And therein lies the remedy to this conflict: naysayers need to loosen up and more freely embrace relativity. If my mulberry is your plum, fine. Reading a note, one can easily glean a sense of vibrancy, of whether the taster enjoyed the wine — this is the critic’s first task. If the alignment of aromas doesn’t correspond in a 1:1 fashion, must we throw our hands in the air? Second, the point score is a vital gauge to help contextualize the degree to which one enjoyed the wine, and just how much of a rare bird among other wines it truly is. We run into major problems with the quaffer ghetto phenomenon, but barring that, it works pretty well.
Naysayers most often balk at either strange or exceedingly specific descriptors. Let’s put that to rest immediately: here is a link to a great repository of “strange” aromatic descriptors which are often founded in isolated chemical compounds, so, shut up naysayers, we got chemistry.
However. Defender as I am, there is a viral set of descriptors that even I once had issues with. No authoritative dictionary explains these terms:
nerveux (nervous) – viral in French wine circles, because you feel smart saying it. I think this is my most despised descriptor, as it seems to be the most divorced from reality. Interestingly, Frank Schoonmaker defined this descriptor in the 1964 as “Applied to wines that are especially well-knit and well-balanced, with both character and breed”.7 However, that is at odds with current usage, as it is typically used to describe high acid8 white Burgundy and Riesling, sometimes Pinot Noir. I think I get it; there’s “tension” on the palate. Which begs the question: why not simply refer to …
tension – seemingly bullshit, but this I’ll admit this nevertheless proves useful. Again, great whites seem to be the object of this descriptor. Anywhere “nerveux” can work, an allusion to tension can work9. From what I can gather, it involves high acid or another dense, somehow “heavy” palate element (massive weight, or some other heavily-embossed midpalate presence) which is kept in check by that balancing acid on the finish.
foursquare – drove me mad, to the point of my prodding its purveyor John Gilman. He pointed out: “foursquare means chunky, simple and blocky – used mostly in UK wine writing I believe (I picked it up from reading Clive Coates for several years and it found its way into my wine description lexicon). I like the term because it suggests a lack of excitement, while allowing that the wine is competently made on some banal level.” Thanks, John. So there you are, irrefutable descriptive value here.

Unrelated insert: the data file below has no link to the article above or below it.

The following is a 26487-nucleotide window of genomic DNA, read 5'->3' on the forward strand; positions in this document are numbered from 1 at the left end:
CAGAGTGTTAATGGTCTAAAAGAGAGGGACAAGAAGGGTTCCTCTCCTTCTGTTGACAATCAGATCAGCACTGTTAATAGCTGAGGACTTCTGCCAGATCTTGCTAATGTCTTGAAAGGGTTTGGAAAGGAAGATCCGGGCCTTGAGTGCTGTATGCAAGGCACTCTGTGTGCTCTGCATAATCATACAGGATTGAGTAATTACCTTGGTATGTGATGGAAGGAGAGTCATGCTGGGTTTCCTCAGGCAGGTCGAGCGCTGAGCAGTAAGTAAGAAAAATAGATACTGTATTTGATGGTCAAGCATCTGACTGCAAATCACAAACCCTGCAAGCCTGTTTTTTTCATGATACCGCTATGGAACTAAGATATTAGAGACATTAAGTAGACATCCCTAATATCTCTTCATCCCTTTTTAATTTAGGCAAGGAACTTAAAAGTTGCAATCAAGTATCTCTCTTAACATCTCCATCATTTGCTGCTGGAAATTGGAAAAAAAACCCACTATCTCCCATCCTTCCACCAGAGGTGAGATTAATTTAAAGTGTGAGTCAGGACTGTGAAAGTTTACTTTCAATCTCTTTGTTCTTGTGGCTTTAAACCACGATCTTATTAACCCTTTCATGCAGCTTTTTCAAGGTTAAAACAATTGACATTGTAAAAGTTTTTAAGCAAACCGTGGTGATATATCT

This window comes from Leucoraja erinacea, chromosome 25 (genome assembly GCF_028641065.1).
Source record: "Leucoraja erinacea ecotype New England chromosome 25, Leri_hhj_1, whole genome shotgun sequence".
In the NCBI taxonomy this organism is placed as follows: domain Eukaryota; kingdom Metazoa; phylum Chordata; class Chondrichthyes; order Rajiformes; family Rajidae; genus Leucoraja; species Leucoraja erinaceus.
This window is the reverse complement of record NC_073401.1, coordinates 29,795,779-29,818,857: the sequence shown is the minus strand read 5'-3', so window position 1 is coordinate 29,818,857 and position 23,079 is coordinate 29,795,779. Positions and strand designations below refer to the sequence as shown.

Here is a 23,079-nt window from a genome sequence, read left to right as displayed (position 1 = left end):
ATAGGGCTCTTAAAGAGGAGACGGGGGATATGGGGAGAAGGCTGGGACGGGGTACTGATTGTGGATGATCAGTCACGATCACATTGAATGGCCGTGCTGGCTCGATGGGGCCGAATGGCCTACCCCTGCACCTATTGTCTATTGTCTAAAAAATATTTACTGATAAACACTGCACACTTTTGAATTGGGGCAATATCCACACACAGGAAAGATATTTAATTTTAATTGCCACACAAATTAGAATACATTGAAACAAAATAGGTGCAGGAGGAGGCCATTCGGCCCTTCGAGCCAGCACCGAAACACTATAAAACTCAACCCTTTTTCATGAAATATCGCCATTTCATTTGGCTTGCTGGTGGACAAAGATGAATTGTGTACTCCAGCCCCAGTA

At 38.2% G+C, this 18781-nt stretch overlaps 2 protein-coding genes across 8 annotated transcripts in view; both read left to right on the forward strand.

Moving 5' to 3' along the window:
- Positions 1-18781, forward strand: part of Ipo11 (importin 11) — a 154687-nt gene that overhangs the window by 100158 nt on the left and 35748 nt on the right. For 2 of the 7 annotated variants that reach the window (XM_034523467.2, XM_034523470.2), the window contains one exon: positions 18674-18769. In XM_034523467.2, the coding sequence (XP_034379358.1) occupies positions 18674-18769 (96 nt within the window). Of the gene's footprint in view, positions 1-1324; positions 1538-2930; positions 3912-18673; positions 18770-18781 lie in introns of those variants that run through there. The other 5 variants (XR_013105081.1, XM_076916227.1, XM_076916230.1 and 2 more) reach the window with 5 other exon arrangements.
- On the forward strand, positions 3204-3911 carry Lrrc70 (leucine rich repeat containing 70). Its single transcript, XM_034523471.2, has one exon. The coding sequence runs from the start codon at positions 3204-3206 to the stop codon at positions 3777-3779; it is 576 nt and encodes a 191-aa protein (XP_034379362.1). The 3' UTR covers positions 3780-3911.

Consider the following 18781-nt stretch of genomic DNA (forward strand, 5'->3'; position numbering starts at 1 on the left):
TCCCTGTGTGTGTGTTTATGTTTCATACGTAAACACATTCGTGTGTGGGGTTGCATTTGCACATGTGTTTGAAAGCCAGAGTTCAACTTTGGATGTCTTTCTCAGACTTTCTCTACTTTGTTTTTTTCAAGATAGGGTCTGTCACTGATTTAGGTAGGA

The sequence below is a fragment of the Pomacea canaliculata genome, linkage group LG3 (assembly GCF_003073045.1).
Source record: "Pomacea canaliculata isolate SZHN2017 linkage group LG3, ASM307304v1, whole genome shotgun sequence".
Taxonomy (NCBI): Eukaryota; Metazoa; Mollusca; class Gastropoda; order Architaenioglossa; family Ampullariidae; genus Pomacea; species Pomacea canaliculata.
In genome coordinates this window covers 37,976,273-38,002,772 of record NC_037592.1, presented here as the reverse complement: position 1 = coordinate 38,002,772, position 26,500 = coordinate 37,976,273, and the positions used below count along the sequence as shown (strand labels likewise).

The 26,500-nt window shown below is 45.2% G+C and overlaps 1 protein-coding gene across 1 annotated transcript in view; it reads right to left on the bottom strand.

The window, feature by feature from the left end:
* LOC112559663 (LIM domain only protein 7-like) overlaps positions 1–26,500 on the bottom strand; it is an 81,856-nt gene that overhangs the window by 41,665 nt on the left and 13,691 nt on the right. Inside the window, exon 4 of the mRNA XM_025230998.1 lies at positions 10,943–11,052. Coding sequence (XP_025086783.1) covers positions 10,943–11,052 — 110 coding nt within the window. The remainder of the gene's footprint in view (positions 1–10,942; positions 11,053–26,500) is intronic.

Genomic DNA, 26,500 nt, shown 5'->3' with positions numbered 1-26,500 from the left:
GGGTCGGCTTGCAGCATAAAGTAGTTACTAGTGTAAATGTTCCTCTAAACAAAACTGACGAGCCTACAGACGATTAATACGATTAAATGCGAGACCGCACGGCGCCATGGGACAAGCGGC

lift – ie., “This wine has lift”. Such a viral power: I found myself using this term even if I’m not really certain what it means. There’s something quite alluring about it. Jancis claims it is simply volatile acidity10. Other sources simply call it acidity11. Or, perhaps it’s not acidity at all. Upon tasting the 2013 Moulin de Gassac Guilhem Rosé with Virgile Rousseau, I was instantly starstruck, and found the wine to be a damn near perfect rosé. And I don’t even like most rosé! Here, however, was a Languedoc rosé that was as cool of a character as could be. And by golly, “it has lift”! To which Virgile immediately replied, “Yes, it does … that could be the CO2, that often creates that effect”.
I take it to mean that the wine is anything but onerous on the palate, that it has a slight effusiveness that invites drinking, thanks either to CO2 or acidity. Here is an excellent exploration of CO2 in wine.
angular – This is initially a weird bird. I take it to mean a wine which is not seamless and integrated; a wine which doesn’t present an even, unified whole. This often happens with young wines, wines that are transitioning from one phase of life to another, or wines that are simply out of balance and too astringent. The wine will present a certain nature on the initial attack, then get squirmy on the palate or finish. It will often come across as thin and disjointed. Perhaps time will iron out the problem; perhaps not. This source12 claims it is simply an excess of acidity.
So how ’bout that? Save for “foursquare”, every single nebulous descriptor above is basically a different way to describe acidity. Ha! What are your least favorite descriptors? Let me know in the comments.